Archaeologists discover Viking grave in Oslo

(ORDO NEWS) — A group of archaeologists from the University of Oslo have discovered a Viking-era tomb containing the remains of a shield and various grave goods.

In a residential area north of Oslo’s city centre, where the Holmenbecken brook originally flowed, workers discovered the burial while preparing to build a residential building on the site. Then scientists arrived on the scene.

Archaeologists have discovered the remains of a richly decorated Viking tomb, as well as ancient objects – a bell, a sickle, two knives, a Celtic brooch, horse equipment and others.

“This type of orb brooch began to appear around 850 AD and became common after the 10th century AD. Probably, the burial was made in the same era.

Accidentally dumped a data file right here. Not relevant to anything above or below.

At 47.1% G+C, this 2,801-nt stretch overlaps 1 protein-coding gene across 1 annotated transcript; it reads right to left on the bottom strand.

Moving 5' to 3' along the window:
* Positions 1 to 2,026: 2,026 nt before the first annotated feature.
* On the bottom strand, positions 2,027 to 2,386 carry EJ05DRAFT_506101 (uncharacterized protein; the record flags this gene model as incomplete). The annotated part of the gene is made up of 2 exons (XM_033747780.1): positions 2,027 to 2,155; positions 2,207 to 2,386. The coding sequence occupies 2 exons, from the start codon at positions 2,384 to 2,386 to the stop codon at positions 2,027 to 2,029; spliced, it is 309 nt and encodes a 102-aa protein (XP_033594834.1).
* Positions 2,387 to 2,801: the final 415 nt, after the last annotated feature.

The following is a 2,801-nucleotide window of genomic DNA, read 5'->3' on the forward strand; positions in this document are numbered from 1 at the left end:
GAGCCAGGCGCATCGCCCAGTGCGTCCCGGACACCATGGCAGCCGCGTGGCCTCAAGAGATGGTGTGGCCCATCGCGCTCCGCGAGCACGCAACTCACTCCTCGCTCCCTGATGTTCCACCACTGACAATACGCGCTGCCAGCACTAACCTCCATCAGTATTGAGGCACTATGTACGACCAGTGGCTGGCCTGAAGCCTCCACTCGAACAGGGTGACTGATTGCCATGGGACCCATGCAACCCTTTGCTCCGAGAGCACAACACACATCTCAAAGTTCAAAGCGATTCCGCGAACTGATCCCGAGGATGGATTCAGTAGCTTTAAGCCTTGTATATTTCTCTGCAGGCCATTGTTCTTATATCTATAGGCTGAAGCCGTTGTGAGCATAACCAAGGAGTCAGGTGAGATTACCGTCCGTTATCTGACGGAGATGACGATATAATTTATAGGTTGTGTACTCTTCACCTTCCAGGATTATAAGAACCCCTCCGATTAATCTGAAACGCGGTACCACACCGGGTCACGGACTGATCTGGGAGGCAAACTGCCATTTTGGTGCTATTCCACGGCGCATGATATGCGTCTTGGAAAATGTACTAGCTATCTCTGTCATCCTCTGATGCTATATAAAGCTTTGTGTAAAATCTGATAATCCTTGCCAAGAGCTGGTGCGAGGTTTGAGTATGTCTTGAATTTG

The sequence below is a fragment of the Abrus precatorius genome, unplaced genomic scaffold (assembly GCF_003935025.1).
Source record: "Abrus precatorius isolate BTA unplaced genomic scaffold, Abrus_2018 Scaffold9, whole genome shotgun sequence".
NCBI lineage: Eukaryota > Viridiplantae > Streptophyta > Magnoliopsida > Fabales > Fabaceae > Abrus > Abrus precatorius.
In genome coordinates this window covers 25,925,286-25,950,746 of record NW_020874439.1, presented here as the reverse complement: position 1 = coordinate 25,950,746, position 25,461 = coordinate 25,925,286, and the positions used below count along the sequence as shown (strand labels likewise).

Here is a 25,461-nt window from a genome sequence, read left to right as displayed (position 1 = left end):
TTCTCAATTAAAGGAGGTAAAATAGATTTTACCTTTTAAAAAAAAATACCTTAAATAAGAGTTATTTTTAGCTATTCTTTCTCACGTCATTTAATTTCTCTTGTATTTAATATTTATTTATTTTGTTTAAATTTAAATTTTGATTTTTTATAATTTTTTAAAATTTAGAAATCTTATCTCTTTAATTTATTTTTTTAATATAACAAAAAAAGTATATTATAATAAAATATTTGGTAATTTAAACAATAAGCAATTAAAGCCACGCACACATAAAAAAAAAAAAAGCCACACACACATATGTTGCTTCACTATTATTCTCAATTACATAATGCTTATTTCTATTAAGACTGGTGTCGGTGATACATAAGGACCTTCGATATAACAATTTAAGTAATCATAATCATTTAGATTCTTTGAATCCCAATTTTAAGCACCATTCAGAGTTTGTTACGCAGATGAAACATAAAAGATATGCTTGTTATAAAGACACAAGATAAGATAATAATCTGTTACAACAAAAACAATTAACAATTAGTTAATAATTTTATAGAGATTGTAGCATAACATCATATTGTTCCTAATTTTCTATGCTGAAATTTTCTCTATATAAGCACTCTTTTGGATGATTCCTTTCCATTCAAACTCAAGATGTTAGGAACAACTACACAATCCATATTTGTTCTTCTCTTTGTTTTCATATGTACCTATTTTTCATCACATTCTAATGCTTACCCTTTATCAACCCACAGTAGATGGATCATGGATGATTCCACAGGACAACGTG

This type of cape brooch was commonly worn by men, and its finding, combined with the discovery of the umbon the metal inlay at the center of the shield shows that the deceased was a male,” the scientists said.

The finds are now in the conservation laboratory. Scientists are waiting to get more information about them.

The team did not find the remains of unburned bones, so it will not be possible to extract DNA from the grave.

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